Complications are rare and include the following conditions:146

  • Infection
  • Bleeding
  • Scarring
  • Recurrence
  • Eyelid irregularity and asymmetry
  • Dry eye disease                     

The setup for chalazion removal used at Boston Vision can be seen in Figure 1. Following local anesthesia with a 2% lidocaine and epinephrine injection, a chalazion clamp is centered over the lesion and the lid is everted. A vertical conjunctival incision is made with a number 11 blade, stopping several millimeters from the eyelid margin. The contents of the lesion are curetted, and the capsule is removed. The lid is reverted, and pressure is applied.

0401figure1--1694789668356.pngFigure 1. Chalazion set up used at Boston Vision.

The surgery was uneventful. Homeostasis postoperatively was obtained via mild application of pressure. The patient was given erythromycin ointment for use two times per day for five days. At follow up one week later, the patient noticed their eyelid was no longer swollen and the chalazion had not returned.

Other techniques are available. Some practitioners may employ cautery.4 In some cases, such as anteriorly located lesions or a large chalazion, a skin incision is preferred instead of a transconjunctival approach.9

  • No. 11 Bard-Parker blade
  • Chalazion clamp
  • Chalazion curette
  • Gauze
  • Exam gloves 

Nothing to disclose.

The patient referred to in this video article has given their informed consent to be filmed and is aware that information and images will be published online.


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  2. Wu AY, Gervasio KA, Gergoudis KN, Wei C, Oestreicher JH, Harvey JT. Conservative therapy for chalazia: is it really effective? Acta Ophthalmol. 2018;96(4):e503-e509. doi:10.1111/aos.13675.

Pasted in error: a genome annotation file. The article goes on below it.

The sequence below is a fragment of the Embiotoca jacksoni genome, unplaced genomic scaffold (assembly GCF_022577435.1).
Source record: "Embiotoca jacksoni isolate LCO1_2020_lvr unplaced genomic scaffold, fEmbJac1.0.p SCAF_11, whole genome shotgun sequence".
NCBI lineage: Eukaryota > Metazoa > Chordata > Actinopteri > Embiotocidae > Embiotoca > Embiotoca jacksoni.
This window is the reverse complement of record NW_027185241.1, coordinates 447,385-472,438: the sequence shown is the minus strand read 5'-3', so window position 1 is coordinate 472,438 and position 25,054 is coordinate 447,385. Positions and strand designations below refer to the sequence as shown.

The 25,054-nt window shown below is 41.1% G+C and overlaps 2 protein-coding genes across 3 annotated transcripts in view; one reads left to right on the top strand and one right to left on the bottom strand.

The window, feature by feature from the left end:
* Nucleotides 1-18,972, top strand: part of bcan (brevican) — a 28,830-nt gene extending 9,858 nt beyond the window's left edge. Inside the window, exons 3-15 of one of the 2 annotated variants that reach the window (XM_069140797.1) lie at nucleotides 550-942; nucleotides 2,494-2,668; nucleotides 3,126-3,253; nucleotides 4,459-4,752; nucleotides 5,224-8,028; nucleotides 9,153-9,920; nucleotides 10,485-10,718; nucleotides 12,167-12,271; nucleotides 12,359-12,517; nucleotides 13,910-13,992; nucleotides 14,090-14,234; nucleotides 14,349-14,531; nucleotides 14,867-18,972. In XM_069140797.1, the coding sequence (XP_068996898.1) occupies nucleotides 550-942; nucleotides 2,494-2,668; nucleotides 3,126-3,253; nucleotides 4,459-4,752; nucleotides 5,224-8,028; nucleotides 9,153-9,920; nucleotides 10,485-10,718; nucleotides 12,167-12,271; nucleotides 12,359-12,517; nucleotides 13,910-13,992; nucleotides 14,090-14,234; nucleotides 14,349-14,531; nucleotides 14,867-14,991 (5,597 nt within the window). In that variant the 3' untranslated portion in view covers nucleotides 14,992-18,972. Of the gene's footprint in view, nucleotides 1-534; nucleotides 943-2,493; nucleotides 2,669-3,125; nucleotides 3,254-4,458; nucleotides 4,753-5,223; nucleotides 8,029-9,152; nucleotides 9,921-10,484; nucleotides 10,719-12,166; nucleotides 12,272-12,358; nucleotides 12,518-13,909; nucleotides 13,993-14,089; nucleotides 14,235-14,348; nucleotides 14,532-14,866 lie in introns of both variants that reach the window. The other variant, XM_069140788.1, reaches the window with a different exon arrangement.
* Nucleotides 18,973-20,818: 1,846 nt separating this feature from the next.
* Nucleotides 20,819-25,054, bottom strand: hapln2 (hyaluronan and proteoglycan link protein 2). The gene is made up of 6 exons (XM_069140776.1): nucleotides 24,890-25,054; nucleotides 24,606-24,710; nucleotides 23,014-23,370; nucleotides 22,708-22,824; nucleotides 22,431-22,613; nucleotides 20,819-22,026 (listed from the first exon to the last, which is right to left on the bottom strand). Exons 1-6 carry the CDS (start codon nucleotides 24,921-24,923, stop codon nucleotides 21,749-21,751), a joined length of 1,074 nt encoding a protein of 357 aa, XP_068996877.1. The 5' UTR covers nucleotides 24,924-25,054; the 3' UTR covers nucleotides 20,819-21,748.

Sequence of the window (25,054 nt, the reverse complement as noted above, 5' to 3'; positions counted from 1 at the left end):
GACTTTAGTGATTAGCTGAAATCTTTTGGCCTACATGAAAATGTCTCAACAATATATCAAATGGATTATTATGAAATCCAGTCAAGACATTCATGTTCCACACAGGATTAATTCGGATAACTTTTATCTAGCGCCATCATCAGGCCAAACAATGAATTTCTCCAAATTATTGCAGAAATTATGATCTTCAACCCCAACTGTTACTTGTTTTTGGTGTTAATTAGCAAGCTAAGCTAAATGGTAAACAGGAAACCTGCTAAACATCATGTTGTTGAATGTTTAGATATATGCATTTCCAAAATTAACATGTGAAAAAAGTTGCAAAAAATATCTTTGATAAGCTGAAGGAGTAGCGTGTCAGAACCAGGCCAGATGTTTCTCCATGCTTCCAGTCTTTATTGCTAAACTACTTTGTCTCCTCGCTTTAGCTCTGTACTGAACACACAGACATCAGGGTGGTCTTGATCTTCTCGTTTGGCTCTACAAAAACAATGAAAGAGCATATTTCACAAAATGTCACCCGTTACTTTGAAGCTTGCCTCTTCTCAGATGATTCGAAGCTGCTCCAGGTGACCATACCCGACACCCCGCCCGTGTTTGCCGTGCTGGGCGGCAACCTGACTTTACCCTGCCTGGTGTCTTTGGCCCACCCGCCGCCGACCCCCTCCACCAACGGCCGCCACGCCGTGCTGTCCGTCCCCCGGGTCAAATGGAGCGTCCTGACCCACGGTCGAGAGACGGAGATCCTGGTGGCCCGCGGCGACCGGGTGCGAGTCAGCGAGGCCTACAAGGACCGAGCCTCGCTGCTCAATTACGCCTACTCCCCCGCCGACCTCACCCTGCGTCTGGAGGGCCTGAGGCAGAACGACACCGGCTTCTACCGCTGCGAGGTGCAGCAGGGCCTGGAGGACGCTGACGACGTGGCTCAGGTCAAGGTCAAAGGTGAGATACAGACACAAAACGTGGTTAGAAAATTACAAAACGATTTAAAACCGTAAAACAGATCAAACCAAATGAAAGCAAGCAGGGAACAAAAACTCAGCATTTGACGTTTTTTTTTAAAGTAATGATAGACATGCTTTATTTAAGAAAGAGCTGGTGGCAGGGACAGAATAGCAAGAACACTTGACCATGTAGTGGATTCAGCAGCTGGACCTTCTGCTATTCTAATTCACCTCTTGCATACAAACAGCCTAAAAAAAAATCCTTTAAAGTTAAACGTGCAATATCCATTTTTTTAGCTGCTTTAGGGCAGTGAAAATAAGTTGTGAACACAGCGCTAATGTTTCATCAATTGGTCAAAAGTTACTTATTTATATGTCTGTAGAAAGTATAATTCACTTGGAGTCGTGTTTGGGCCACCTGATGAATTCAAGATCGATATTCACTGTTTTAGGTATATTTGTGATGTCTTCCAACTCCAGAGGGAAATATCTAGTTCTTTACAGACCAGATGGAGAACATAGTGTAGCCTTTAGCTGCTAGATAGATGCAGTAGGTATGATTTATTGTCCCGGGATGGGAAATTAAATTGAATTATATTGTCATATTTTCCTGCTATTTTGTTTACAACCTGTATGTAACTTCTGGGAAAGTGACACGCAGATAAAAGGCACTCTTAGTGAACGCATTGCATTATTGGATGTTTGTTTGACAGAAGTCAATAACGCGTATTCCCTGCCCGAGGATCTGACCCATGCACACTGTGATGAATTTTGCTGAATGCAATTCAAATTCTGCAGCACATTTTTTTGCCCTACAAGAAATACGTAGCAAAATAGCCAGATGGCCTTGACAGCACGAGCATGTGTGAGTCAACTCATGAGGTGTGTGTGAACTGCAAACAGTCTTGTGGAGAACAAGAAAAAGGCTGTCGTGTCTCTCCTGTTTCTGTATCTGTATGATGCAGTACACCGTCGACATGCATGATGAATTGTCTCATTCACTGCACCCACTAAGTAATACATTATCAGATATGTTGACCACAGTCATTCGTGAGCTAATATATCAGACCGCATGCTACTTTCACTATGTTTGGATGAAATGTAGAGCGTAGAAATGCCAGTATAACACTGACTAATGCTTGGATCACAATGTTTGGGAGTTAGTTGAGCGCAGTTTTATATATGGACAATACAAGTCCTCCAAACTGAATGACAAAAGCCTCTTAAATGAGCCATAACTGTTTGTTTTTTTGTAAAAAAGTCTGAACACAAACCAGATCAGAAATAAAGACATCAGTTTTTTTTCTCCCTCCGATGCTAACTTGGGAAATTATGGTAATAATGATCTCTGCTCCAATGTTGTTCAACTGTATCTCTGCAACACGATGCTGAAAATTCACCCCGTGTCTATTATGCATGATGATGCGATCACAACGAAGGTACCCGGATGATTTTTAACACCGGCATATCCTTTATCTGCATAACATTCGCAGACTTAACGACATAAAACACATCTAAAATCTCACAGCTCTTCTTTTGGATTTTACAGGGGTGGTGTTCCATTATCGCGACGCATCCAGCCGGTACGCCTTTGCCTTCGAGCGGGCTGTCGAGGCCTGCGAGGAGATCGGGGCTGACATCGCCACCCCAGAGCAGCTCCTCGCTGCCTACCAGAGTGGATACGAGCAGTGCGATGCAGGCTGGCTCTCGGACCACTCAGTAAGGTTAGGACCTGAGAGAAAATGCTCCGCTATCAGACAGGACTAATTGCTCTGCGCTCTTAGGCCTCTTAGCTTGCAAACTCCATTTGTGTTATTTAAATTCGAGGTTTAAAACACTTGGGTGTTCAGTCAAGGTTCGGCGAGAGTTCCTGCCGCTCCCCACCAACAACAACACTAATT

3. Rumelt S. Ophthalmology, 4th Edition, (in print and online) Yanoff M, Duker JS. (2013) ISBN 978-1455-7398-44, Elsevier. Graefe’s Arch Clin Exp Ophthalmol. 2017;255(2). doi:10.1007/s00417-015-3050-y.
  4. Reilly J, Gaiser H, Young B. Clinical Procedures for Ocular Examination. Fifth Edition. Chapter 10.7 Chalazion Removal. 2023.
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  6. Korn BS. 2021-2022 Basic and Clinical Science Course, Section 7: Oculofacial Plastic and Orbital Surgery. Am Acad Ophthalmol Sect 7. Published online 2021.
  7. Akbani I. A study of management of primary chalazion in adults by intralesional injection of triamcinolone acetonide. Perspect Med Res. 2022;9(3). doi:10.47799/pimr.0903.06.
  8. Salimi A, Bergeron S, Arthurs B, Burnier MN. Sebaceous carcinoma masquerade syndrome: importance of biopsy and histopathological examination. Hum Pathol Case Reports. 2020;21. doi:10.1016/j.ehpc.2020.200410.
  9. Hossain KA, Rashid MA, Islam AR. Comparative study of surgical treatment of chalazion. Faridpur Med Coll J. 2015;9(2). doi:10.3329/fmcj.v9i2.25676.
  10. Caravaca A, Alió del Barrio JL, Martínez Hergueta MC, Amesty MA. Intense pulsed light combined with meibomian gland expression for chalazion management. Arch Soc Esp Oftalmol. 2022;97(9). doi:10.1016/j.oftal.2022.03.005.

Cite this article

Arzumanian L, Martin A, Lee J. Incision and curettage on a left upper eyelid chalazion. J Med Insight. 2023;2023(401). doi:10.24296/jomi/401.